There are very few novelists or playwrights whose work can survive the passage of time through popular culture's tides and ravages. Emmuska Magdalena Rosalia Maria Josepha Barbara Orczy, better known as Baroness Orczy, is one of these few. Best known today as the creator of The Scarlet Pimpernel, her work penetrated popular film and television dramas in the form of parodies and in cartoon adaptations of modern times, and even (by way of a quotation) into a song by the Kinks.
Born in Tarnaors, Hungary, in 1865, she was the only daughter of Baron Felix Orczy and his wife Emma. The family was a cultured one, the parents being acquaintances of Franz Liszt and Richard Wagner, among others. In the 1870s, the family left Budapest for Brussels, and then finally settled in London where their daughter learned to speak English in her teens, amid an education taking her to convent schools as far as Belgium and France. After settling in England, she attended the West London School of Art and the Heatherby School of Art. At age 18, she met and married another art student, Montagu Barstow, and the two began careers that were closely intertwined. Together they produced illustrations and published a book of Hungarian folktales. Orczy was also the editor and translator of The Enchanted Cat, Fairyland's Beauty, and Uletka and the White Lizard, all in 1895. The Baroness began authoring fiction in the late 1890s, and her detective thrillers appeared in magazines from then onward. Her breakthrough to fame took place in 1903, when her play The Scarlet Pimpernelpremiered, co-authored by her husband. The play was initially produced in Nottingham with Fred Terry and Julia Neilson as Sir Percy Blakeney and Marguerite St. Just, and the performance's success brought it to the London stage in 1905. This story about intrigue and derring-do in the midst of the "reign of terror" following the French Revolution struck a responsive chord in a public that was very enamored, at the time, with the tales of Anthony Hope and Alexandre Dumas. In a period between productions, the novel The Scarlet Pimpernel was rejected by a dozen publishers before it finally saw the light of day. The Baroness also saw a collection of her mystery short stories, The Case of Miss Elliot, published in 1905. Orczy and Montagu later worked together on The Sin of William Jackson (1906) and Beau Brocade (1908), the latter based on one of her novels.
It was Orczy's fiction, however, which saw the greatest success. She wrote other historical novels and tried to create a heroine sleuth in Lady Molly of Scotland Yard (1910) without much success, but The Scarlet Pimpernel continued to sell. It came to the screen for the first time in 1917 with Dustin Farnum portraying the hero, Sir Percy Blakeney. The Baroness then wrote a sequel, The League of the Pimpernel, in 1919, which was the first of many follow-up stories. She and her husband moved to Monte Carlo during the 1910s and spent the remainder of their lives together there. He eventually retired, but Orczy continued to write and get her short stories published in book form: 13 books of her short fiction pieces, invloving such characters as the Old Man in the Corner, Lady Molly, and Bill Owen. There were other plays produced during her late era, including The Legion of Honor (1918) and Leatherface (1922). Orczy also wrote further stories of her most popular creation, including The Triumph of the Scarlet Pimpernel (1922), Pimpernel and Rosemary (1925), Sir Percy Hits Back (1927), Adventures of the Scarlet Pimpernel (1929), The Way of the Scarlet Pimpernel (1933), and The Scarlet Pimpernel Looks at the World (1933).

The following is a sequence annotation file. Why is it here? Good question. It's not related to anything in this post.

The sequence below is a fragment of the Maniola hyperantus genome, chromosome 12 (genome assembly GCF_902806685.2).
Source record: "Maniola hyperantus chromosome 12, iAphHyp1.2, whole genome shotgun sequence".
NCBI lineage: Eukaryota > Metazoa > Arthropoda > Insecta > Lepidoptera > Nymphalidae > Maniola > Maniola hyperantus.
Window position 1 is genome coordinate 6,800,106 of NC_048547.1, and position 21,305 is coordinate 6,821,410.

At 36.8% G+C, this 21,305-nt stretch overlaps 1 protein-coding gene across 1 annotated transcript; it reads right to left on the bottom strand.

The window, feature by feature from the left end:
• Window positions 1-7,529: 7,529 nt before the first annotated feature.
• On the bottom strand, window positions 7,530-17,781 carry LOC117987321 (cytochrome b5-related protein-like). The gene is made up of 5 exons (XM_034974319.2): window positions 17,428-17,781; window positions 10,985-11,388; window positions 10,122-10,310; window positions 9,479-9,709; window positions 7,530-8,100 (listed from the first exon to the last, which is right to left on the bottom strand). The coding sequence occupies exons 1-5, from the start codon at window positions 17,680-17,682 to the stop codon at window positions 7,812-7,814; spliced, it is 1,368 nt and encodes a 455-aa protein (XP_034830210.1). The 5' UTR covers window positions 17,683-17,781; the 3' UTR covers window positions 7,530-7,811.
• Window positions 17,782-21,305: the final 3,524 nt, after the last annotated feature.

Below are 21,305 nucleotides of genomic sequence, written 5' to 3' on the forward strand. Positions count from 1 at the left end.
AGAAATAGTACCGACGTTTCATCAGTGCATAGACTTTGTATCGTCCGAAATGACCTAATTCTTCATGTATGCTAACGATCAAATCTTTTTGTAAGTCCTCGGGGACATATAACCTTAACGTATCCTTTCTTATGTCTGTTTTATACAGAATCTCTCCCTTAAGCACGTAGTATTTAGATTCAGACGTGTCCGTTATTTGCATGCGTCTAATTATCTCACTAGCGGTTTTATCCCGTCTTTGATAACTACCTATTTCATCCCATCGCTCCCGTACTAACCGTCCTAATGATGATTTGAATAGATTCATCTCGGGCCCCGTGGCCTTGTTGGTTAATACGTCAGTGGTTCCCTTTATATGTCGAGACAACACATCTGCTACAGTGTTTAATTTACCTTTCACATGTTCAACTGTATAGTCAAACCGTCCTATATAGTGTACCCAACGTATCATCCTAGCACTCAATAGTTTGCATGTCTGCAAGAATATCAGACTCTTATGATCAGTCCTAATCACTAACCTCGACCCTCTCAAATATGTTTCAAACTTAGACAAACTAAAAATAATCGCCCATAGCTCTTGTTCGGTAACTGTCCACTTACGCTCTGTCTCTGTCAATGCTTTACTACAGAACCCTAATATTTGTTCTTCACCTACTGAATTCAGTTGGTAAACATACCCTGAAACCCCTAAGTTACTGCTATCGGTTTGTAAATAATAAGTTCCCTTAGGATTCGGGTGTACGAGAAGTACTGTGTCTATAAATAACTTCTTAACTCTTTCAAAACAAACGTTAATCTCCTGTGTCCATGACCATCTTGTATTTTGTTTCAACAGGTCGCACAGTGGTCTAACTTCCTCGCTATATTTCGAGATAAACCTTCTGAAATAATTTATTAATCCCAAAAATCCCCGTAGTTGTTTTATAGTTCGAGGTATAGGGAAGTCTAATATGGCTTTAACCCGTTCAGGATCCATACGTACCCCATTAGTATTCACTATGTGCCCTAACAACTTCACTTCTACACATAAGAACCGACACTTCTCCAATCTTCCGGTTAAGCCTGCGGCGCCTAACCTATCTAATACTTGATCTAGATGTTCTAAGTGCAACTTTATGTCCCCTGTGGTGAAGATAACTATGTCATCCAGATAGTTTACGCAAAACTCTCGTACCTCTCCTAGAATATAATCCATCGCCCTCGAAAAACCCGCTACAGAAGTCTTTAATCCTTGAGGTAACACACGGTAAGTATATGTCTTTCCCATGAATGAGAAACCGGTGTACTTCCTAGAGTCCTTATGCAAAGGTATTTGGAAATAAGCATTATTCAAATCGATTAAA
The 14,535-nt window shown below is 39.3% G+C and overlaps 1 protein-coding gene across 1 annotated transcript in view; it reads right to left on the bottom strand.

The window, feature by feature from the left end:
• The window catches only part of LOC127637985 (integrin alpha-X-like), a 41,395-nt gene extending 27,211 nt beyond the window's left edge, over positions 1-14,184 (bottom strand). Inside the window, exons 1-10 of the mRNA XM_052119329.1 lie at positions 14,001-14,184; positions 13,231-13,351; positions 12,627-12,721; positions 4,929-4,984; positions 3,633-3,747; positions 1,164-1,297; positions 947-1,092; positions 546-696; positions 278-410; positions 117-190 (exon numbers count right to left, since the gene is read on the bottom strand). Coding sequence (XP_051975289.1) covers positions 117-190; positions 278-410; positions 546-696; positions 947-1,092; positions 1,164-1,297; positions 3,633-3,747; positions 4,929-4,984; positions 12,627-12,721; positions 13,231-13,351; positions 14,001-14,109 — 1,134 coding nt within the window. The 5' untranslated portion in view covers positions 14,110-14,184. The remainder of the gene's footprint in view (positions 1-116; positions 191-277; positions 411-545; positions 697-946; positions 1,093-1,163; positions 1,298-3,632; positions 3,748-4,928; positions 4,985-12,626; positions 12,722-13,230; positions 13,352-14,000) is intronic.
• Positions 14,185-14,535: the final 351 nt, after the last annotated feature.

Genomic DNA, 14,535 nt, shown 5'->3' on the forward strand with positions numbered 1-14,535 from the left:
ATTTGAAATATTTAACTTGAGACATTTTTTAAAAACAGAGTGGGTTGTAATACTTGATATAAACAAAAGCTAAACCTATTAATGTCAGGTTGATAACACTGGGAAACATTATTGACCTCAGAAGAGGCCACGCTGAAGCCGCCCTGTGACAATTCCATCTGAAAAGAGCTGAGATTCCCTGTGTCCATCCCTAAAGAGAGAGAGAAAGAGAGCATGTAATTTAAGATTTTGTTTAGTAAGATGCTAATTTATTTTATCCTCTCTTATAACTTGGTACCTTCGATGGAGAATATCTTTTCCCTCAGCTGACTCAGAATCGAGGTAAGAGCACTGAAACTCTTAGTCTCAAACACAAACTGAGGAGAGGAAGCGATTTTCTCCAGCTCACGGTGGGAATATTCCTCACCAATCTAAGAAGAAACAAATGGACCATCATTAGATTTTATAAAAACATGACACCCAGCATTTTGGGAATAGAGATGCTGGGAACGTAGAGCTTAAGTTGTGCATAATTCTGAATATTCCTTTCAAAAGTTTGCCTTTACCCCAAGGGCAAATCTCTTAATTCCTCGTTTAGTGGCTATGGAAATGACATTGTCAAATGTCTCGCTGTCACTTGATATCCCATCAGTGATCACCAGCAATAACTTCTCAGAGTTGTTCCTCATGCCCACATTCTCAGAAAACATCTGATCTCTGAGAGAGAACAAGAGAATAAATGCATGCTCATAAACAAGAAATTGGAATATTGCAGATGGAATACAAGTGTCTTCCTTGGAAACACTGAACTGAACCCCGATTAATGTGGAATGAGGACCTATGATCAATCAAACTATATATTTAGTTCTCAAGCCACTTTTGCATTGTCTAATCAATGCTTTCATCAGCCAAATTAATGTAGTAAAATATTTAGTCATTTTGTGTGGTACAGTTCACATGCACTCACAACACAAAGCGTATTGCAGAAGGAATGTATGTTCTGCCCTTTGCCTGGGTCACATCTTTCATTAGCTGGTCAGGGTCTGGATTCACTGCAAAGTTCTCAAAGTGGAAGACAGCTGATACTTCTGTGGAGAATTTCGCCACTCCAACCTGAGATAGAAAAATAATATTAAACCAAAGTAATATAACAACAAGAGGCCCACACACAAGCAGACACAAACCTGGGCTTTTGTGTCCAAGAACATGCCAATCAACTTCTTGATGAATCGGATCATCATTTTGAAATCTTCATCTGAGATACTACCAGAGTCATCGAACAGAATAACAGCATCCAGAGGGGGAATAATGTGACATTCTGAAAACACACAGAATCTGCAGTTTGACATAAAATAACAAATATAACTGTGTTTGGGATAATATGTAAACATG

During the 1910s and '20s, there were 19 screen adaptations of the Baroness' fiction, but only three were stories of the Pimpernel; instead, it was her hero of the French Revolution who dominated her recognition. In 1934, London Films and producer Alexander Korda made the definitive film version of The Scarlet Pimpernel, starring Leslie Howard in the role of the foppish Sir Percy Blakeney, Merle Oberon as Marguerite St. Just, and Raymond Massey as the villainous Chauvelin. The attempt by Korda to produce a sequel three years later failed, and there were no further efforts to film any of the Baroness' later Pimpernel tales during the sound era. Spy of Napoleon (1936) and The Emperor's Candlesticks (1937) were also based on her novels, but the most notable adaptation of Orczy's work came in the form of Leslie Howard's modernization, Pimpernel Smith (1941), which transposed the story to World War II, and which Howard starred in, produced, and directed. The Baroness continued writing into her eighties. She was a product of the Victorian Age and had lived into an era in which her native Hungary had become a pro-fascist dictatorship. Orczy and her husband rode out the Nazi era in Monaco, but he died in 1942, and the Baroness returned to England after the war. She published her memoirs, Links in the Chain of Life, in 1947, and passed away in London at the age of 82.
In 1950, Michael Powell and Emeric Pressburger produced a well-intended but ultimately abortive color version of her most famous story, titled The Elusive Pimpernel, starring David Niven and Margaret Leighton. Television versions of The Scarlet Pimpernel followed in 1982 and 1999. The role, however, remains inexorably linked to Leslie Howard after some 70 years, as much as Rhett Butler belongs to Clark Gable and Scarlett O'Hara to Vivien Leigh. The Pimpernel character was so well known that he would be burlesqued in a Daffy Duck cartoon (as "The Scarlet Pumpernickel") in the '40s, and be referred to in episodes of Get Smart in the '60s. More subtly, Orczy's influence showed up in the opening lines of "Dedicated Follower of Fashion," a hit song by Ray Davies and the Kinks: "They seek him here/they seek him there" is the opening line of the poem about the Pimpernel quoted in the Baroness' original book from 1905. ~ Bruce Eder, Rovi